1 spiritual adj (14c) 1: of, relating to, consisting of, or affecting the spirit : INCORPOREAL <man's ~~ needs> 2 a : of or relating to sacred matters <~~ songs> b : ecclesiastical rather than lay or temporal <~~ authority> 3 : concerned with religious values 4 : related or joined in spirit <his ~~ heir> 5 a : of or relating to supernatural beings or phenomena b : of or relating to spiritualism : SPIRITUALISTIC

2 spiritual n (1582) 1 pl : things of a spiritual, ecclesiastical, or religious nature 2 a : a religious song usu. of a deeply emotional character that was developed esp. among blacks in the southern U.S. 3 cap : any of a party of 13th and 14th century Franciscans advocating strict observance of poverty for their order

1 religious adj (13c) 1 : relating to or manifesting faithful devotion to an acknowledged ultimate reality or deity <~~ attitudes> 2 : of, relating to, or devoted to religious beliefs or observances 3 a : scrupulously and conscientiously faithful b : FERVENT, ZEALOUS

2 religious n pl (13c) : member of a religious order under monastic vows

religion n (13c) 1 a : the state of a religious b (1) : the service and worship of God or the supernatural (2) : commitment or devotion to religious faith or observance 2 : a personal set or institutionalized system of religious attitudes, beliefs, and practices 3 archaic : scrupulous conformity : CONSCIENTIOUSNESS 4 : a cause, principle, or system of beliefs held to with ardor and faith

It looks like "spiritual" means religious (in a very formal sense); a cleric (as opposed to a layman); incorporeal or not temporal; or supernatural -- having to do with the realm of the spirit (which realm many believe does not exist).

"Religion," on the other hand, also means worship of God or the supernatural; faithful devotion; or personal or institutionalized beliefs or actions. It is also used metaphorically to mean a special zeal toward certain beliefs or practices that would not otherwise be considered "religious," such as "She follows the Grateful Dead religiously." At one time it meant scrupulous conformity, but we don't use it that way today without explaining ourselves.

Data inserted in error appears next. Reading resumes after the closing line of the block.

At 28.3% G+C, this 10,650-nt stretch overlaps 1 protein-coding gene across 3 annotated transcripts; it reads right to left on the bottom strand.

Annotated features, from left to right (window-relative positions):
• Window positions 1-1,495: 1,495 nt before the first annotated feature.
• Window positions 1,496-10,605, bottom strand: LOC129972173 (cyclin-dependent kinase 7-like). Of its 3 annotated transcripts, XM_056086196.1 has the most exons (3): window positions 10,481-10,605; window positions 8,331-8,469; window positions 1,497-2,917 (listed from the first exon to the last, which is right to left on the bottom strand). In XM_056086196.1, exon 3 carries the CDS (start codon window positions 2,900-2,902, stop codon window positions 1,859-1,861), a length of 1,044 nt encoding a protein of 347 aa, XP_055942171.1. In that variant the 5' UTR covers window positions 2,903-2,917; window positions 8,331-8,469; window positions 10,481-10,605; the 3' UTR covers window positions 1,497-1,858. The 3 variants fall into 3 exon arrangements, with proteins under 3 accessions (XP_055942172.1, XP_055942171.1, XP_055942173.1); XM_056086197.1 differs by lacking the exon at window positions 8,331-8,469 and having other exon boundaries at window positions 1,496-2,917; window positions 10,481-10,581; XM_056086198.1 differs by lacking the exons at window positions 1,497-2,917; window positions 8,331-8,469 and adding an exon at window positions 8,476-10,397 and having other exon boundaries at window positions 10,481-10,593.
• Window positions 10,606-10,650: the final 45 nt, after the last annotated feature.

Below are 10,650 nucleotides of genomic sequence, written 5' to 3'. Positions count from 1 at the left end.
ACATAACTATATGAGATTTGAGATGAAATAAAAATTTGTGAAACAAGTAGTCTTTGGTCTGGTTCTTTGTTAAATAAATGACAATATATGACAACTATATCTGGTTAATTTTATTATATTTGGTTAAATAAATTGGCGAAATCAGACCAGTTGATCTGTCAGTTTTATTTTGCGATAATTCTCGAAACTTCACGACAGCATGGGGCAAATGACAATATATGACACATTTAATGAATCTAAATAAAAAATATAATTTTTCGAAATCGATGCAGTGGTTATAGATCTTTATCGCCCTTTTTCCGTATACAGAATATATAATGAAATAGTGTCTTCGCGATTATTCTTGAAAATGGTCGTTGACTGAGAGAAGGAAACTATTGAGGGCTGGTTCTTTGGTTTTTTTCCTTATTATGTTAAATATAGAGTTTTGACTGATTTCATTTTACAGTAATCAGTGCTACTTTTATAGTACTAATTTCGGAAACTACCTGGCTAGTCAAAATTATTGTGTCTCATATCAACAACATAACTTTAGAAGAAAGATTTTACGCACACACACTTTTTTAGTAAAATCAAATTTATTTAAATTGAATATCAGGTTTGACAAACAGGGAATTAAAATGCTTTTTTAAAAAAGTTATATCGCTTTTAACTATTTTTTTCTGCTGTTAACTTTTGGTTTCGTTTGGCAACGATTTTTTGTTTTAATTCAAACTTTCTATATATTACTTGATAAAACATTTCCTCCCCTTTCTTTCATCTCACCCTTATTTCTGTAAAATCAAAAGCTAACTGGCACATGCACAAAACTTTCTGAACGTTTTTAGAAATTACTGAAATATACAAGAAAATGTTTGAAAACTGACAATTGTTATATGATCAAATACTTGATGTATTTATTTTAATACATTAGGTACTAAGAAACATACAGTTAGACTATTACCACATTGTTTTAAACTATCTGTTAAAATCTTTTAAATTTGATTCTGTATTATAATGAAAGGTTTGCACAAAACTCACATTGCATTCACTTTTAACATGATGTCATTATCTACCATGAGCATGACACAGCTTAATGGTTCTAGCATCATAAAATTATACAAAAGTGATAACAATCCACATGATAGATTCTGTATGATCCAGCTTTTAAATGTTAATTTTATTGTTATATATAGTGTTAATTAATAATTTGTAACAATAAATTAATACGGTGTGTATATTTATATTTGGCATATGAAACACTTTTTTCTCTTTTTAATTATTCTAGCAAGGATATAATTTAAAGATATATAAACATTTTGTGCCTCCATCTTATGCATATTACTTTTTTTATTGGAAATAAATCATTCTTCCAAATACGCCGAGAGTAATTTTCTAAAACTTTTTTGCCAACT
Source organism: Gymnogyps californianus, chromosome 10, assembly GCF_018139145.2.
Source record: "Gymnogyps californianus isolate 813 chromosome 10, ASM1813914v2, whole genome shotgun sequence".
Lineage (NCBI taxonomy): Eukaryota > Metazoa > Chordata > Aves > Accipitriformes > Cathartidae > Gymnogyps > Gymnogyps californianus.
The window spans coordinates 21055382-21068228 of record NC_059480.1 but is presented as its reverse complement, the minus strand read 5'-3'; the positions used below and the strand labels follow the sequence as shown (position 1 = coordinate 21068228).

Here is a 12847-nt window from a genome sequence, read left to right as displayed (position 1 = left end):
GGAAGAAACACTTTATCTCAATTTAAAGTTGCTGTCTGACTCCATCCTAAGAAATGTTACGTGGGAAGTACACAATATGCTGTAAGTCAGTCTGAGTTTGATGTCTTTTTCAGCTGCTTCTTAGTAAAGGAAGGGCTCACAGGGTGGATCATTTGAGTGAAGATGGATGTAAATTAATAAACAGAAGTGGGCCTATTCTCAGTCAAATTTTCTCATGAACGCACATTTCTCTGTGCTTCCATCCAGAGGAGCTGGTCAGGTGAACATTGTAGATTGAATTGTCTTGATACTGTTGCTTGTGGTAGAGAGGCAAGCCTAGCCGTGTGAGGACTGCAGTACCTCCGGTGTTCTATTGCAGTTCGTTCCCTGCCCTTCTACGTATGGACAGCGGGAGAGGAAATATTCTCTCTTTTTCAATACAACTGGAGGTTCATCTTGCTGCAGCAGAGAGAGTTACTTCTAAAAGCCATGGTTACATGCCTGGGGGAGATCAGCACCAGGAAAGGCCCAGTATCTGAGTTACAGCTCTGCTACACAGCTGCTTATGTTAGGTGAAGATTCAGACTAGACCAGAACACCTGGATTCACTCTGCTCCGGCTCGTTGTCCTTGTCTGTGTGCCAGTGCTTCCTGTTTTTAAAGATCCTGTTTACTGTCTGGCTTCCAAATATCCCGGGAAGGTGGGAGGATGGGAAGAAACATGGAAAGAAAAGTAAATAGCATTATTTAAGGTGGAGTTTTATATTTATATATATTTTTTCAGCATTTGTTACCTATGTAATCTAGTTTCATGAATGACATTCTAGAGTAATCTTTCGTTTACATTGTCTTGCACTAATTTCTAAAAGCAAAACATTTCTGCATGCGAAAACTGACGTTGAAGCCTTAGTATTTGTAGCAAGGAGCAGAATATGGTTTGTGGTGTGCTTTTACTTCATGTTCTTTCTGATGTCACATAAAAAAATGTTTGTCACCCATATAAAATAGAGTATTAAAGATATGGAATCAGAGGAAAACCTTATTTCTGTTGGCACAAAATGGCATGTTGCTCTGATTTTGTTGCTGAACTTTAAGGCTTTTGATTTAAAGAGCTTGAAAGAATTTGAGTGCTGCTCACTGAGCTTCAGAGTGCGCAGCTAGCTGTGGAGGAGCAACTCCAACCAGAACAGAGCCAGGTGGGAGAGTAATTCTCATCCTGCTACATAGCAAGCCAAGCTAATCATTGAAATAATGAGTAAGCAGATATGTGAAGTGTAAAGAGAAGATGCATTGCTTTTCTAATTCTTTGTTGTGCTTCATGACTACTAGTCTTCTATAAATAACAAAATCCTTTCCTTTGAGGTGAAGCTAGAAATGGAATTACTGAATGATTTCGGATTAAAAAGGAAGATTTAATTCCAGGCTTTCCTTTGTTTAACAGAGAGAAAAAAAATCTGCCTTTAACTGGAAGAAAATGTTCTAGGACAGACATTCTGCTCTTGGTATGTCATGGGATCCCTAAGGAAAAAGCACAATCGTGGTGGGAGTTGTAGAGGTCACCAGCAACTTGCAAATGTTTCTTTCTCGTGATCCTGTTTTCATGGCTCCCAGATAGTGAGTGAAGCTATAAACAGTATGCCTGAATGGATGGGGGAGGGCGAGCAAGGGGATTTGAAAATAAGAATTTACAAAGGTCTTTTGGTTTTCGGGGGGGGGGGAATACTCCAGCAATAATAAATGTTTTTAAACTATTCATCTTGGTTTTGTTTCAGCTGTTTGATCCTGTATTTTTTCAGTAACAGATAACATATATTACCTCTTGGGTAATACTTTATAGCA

In the usual sense, religion is a specific set of beliefs that pertain to God and the supernatural -- like the beliefs held by most Twelve Steppers: "[We] became entirely ready to have God remove all these defects of character" (Step 6); "Work the Steps or die, motherfucker!!" (a popular AA slogan).

And like I said, from the standpoint of a humanist these two words can be used interchangeably. To us, a rose by any other name is still a rose.

This popular (and false) distinction between the words "spiritual" and "religious" is a ploy to comfort those who are uneasy with the fact that they promote a religious organization. Many professionals who recommend AA to their clients have no idea that the Twelve Steps even mention the word "God." And the AA members would just as soon keep it that way: that's why they so spitefully condemn and discredit Rational Recovery -- the organization that dares expose AA's dishonesty to the public.